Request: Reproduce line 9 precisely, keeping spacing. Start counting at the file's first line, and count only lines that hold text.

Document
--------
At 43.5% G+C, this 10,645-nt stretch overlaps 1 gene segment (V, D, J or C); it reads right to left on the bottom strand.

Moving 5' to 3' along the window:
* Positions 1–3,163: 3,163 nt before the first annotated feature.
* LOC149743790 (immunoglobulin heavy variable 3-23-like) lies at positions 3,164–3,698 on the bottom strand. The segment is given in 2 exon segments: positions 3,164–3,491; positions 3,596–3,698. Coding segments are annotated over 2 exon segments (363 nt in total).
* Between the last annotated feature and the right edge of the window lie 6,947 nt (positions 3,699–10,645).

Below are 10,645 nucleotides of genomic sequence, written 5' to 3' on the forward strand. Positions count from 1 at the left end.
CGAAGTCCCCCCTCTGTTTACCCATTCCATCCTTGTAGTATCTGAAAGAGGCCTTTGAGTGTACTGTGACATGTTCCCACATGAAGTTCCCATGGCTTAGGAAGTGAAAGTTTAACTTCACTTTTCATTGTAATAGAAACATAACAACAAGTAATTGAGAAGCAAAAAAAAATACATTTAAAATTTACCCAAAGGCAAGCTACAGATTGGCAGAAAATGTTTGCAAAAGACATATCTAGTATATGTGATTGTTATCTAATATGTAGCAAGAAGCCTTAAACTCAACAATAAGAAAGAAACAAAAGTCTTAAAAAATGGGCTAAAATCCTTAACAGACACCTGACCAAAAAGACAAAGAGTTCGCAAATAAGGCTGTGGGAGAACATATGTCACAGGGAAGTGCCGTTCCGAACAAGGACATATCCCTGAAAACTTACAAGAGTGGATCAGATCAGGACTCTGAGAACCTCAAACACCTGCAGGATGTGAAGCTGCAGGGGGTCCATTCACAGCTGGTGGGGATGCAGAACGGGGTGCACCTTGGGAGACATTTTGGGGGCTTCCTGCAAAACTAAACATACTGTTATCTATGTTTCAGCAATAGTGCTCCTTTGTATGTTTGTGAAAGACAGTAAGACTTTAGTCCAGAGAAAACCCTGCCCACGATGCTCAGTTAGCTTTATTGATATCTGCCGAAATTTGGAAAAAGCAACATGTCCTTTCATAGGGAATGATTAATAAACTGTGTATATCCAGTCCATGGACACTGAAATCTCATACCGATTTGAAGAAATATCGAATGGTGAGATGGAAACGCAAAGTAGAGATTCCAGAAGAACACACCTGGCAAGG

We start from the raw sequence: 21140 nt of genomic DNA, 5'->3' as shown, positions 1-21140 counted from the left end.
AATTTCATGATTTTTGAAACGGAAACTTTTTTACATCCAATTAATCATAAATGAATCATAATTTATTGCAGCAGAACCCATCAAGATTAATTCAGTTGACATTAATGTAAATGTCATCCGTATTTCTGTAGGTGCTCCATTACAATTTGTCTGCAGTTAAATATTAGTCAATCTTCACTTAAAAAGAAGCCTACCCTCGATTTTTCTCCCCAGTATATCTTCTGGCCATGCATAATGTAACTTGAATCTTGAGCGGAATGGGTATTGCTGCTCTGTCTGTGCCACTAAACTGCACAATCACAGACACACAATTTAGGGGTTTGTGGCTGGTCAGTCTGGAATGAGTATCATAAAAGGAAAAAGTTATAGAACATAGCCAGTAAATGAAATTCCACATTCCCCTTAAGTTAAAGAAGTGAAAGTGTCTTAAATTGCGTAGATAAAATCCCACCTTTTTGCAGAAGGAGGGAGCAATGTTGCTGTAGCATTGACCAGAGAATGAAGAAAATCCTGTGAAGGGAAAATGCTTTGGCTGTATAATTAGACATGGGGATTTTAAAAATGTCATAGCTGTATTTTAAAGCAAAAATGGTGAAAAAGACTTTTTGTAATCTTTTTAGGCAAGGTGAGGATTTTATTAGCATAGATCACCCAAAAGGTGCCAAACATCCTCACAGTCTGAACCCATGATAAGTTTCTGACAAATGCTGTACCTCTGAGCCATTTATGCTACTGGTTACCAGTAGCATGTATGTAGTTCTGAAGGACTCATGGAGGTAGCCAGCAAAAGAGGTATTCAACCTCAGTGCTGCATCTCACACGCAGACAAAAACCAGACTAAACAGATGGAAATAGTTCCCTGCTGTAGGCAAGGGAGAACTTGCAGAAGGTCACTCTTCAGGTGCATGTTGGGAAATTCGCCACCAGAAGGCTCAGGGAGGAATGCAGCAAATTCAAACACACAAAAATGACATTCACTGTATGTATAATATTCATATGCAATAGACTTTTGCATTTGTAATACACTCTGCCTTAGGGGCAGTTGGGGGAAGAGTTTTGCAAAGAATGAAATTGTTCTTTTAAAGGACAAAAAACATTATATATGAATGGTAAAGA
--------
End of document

AATTTCATGATTTTTGAAACGGAAACTTTTTTACATCCAATTAATCATAAATGAATCATAATTTATTGCAGCAGAACCCATCAAGATTAATTCAGTTGACATTAATGTAAATGTCATCCGTATTTCTGTAGGTGCTCCATTACAATTTGTCTGCAGTTAAATATTAGTCAATCTTCACTTAAAAAGAAGCCTACCCTCGATTTTTCTCCCCAGTATATCTTCTGGCCATGCATAATGTAACTTGAATCTTGAGCGGAATGGGTATTGCTGCTCTGTCTGTGCCACTAAACTGCACAATCACAGACACACAATTTAGGGGTTTGTGGCTGGTCAGTCTGGAATGAGTATCATAAAAGGAAAAAGTTATAGAACATAGCCAGTAAATGAAATTCCACATTCCCCTTAAGTTAAAGAAGTGAAAGTGTCTTAAATTGCGTAGATAAAATCCCACCTTTTTGCAGAAGGAGGGAGCAATGTTGCTGTAGCATTGACCAGAGAATGAAGAAAATCCTGTGAAGGGAAAATGCTTTGGCTGTATAATTAGACATGGGGATTTTAAAAATGTCATAGCTGTATTTTAAAGCAAAAATGGTGAAAAAGACTTTTTGTAATCTTTTTAGGCAAGGTGAGGATTTTATTAGCATAGATCACCCAAAAGGTGCCAAACATCCTCACAGTCTGAACCCATGATAAGTTTCTGACAAATGCTGTACCTCTGAGCCATTTATGCTACTGGTTACCAGTAGCATGTATGTAGTTCTGAAGGACTCATGGAGGTAGCCAGCAAAAGAGGTATTCAACCTCAGTGCTGCATCTCACACGCAGACAAAAACCAGACTAAACAGATGGAAATAGTTCCCTGCTGTAGGCAAGGGAGAACTTGCAGAAGGTCACTCTTCAGGTGCATGTTGGGAAATTCGCCACCAGAAGGCTCAGGGAGGAATGCAGCAAATTCAAACACACAAAAATGACATTCACTGTATGTATAATATTCATATGCAATAGACTTTTGCATTTGTAATACACTCTGCCTTAGGGGCAGTTGGGGGAAGAGTTTTGCAAAGAATGAAATTGTTCTTTTAAAGGACAAAAAACATTATATATGAATGGTAAAGA